Fail, Fail Again

‘On Writing and Failure’ by Steven Marche feels pretty true

No matter how much I succeed as a writer, I always feel like a failure. And I’m not alone. In fact, I’m every writer. Steven Marche, a Canadian writer who I’m friends with on Facebook but have never met and probably never will, reminds us that nearly every writer shares my feeling of failure, and the reality of actual failure. His mini-book, ‘On Writing and Failure,’ which is almost certain to be a failure even though it is eloquent, darkly funny, and brilliantly crafted, throws literary failure into sharp relief. Here are some choice quotes:

“Rejection never ends. Success is no cure. Success only alters to whom, or what, you may submit. Rejection is the river in which we swim. If you are sending short stories to literary journals, you are engaged in the same activity as Ian McEwan.”


“Trying to find fulfillment in writing is like trying to fly by jumping off a cliff.”

“Nobody needs a manuscript.”

“The world does not particularly like writers. It never has. They celebrate a few, for reasons of their own, but they allow most to rot and die, and for every one they celebrate, they persecute a hundred.”

“You shouldn’t envy any writer, not because it’s bad for your soul but because it’s stupid.”

“Samuel Johnson once said that ‘no man but a blockhead ever wrote except for money,’ but if you’re looking to make money, there are a hundred thousand better ways to do it than writing.”

And so on, for 85 or so highly literate pages, citing examples from every culture throughout human history. Marche is more or less on my level, success-wise, and not a day goes by where I don’t awake with the thought “is that all there is?” as regards my career. I’ve published 12 books. But if you look at Goodreads–and if you’re a writer of books, you probably do–the most prominent “publication” of mine is an essay in a collection called ‘An Atheist’s Guide To Christmas.’ None of my books created as much hoopla as a memoir I published in 2007 called Alternadad. That book has been out of print for years. And my son, the second protagonist in that book, is now a 20-year-old man who somehow survived repeated attacks on his character on, an evil media entity which is also now defunct.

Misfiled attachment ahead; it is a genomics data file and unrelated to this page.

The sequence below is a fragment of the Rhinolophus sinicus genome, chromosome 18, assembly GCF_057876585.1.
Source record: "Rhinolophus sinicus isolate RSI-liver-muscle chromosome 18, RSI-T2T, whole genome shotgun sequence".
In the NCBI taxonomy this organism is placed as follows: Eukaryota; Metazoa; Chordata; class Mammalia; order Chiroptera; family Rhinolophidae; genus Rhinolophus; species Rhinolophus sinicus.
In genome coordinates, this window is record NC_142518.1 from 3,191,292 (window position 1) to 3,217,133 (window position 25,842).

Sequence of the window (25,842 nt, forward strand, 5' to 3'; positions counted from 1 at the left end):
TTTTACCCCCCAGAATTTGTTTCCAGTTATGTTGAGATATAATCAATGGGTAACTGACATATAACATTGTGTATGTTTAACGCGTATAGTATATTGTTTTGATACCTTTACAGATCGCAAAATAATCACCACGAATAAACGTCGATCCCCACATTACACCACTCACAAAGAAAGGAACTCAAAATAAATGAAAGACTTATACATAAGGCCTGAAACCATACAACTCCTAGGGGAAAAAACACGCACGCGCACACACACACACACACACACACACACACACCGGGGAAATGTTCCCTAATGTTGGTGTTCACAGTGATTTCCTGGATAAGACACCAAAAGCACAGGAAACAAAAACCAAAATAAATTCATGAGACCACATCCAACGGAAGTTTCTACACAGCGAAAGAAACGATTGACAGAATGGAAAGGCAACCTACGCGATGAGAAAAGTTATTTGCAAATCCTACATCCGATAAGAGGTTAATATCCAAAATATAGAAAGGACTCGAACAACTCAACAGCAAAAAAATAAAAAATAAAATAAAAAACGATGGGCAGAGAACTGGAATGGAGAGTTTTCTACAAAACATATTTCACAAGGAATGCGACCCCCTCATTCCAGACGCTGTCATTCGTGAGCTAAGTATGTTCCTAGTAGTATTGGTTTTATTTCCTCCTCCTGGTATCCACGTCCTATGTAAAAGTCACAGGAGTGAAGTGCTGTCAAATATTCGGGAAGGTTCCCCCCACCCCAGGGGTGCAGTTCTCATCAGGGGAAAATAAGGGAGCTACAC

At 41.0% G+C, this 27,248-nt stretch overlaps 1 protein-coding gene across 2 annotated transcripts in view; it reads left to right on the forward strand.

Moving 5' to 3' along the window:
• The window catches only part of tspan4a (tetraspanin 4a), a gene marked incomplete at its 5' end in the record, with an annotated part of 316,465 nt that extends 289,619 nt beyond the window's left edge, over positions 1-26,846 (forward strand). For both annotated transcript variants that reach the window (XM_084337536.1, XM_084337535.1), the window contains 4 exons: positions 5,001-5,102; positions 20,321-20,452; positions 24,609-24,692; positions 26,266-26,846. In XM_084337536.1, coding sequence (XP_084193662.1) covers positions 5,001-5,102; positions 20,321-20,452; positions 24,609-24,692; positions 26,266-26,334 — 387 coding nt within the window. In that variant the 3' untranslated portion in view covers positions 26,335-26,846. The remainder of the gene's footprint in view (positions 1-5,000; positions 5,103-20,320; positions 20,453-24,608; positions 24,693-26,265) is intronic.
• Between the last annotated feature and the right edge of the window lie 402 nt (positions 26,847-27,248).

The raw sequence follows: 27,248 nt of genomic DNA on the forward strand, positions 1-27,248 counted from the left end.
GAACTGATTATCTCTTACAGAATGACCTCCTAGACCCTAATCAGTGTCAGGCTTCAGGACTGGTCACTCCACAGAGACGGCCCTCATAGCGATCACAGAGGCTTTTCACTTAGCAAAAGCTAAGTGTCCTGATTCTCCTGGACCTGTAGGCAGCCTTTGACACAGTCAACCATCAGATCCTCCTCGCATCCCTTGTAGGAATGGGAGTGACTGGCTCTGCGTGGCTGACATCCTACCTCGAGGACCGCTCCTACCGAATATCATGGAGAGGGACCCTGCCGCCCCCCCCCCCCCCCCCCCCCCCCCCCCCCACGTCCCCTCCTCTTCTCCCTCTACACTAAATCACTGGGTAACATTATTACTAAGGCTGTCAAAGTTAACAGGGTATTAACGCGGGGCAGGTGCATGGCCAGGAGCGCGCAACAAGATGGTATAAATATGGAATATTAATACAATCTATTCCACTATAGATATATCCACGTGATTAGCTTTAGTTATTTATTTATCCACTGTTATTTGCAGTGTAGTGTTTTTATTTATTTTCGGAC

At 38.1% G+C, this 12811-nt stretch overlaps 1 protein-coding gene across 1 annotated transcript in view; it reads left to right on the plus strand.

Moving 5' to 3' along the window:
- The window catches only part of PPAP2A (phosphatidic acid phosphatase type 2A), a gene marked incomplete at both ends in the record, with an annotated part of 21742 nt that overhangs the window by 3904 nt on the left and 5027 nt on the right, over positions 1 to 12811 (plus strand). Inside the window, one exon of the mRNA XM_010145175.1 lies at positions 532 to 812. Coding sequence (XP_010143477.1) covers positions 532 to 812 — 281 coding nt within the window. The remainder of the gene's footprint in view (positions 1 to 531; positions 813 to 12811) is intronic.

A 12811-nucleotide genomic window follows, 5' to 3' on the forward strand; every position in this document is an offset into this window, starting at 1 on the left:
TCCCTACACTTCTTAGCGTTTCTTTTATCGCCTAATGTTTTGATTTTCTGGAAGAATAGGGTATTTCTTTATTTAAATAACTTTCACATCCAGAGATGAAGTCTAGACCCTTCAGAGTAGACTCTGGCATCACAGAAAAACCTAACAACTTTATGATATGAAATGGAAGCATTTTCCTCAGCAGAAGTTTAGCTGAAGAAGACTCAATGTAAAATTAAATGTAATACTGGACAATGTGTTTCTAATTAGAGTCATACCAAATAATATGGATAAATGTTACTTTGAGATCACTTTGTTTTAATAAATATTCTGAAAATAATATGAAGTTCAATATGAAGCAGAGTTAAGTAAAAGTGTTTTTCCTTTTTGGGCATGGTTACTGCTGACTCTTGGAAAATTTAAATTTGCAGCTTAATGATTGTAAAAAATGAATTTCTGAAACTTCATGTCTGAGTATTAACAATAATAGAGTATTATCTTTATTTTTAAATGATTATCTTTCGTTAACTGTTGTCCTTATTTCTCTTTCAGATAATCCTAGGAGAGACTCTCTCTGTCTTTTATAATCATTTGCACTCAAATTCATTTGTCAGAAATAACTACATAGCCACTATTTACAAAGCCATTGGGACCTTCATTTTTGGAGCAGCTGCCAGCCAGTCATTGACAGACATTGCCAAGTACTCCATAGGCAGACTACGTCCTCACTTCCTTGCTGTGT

Last decade, I published five novels with various Amazon genre imprints. When that gravy train ran out, I contributed several pieces to a now-defunct program called “Kindle Worlds.” One of them was a pretty good Kurt Vonnegut homage. The rest were pulp garbage about young-adult or thriller series that I hated. You can find evidence of those on Goodreads, too. But they’re not on Amazon anymore, so did they even exist? Who knows? Who cares?

More people read, by far, my recent review of Creed 3 than have read my last two books combined. And my last two books were at least pretty good, if not better than that. I once had a column in Vanity Fair. I sold a pilot to CBS. Twenty years ago, wrote a piece about me called “Rockin’ With The Greatest Living American Writer.” I was on The Daily Show With Jon Stewart. But you’d be hard-pressed to find that out about me now unless I tell you. Which I do, constantly, and yet it all vanishes like this sentence shortly will.

Most writers don’t reach even those heights. In retrospect, the heights weren’t even that high, though I was very high when I reached them. Somehow, Marche’s book gives me comfort. As he says, “the quality of your writing will have very little effect on your career, and yet it is the only thing that matters. If you want to write well, the overwhelming majority of the time you will be doing so for its own sage, with a vague, not particularly sensible hope that it will somehow resonate.” In that, he says, you will place yourself in a long line of writers who died considering themselves failures, including Jane Austen, Herman Melville, John Keats, Ovid, and George Orwell. And those are just the names we know. Imagine how many actual failures line up behind them in history.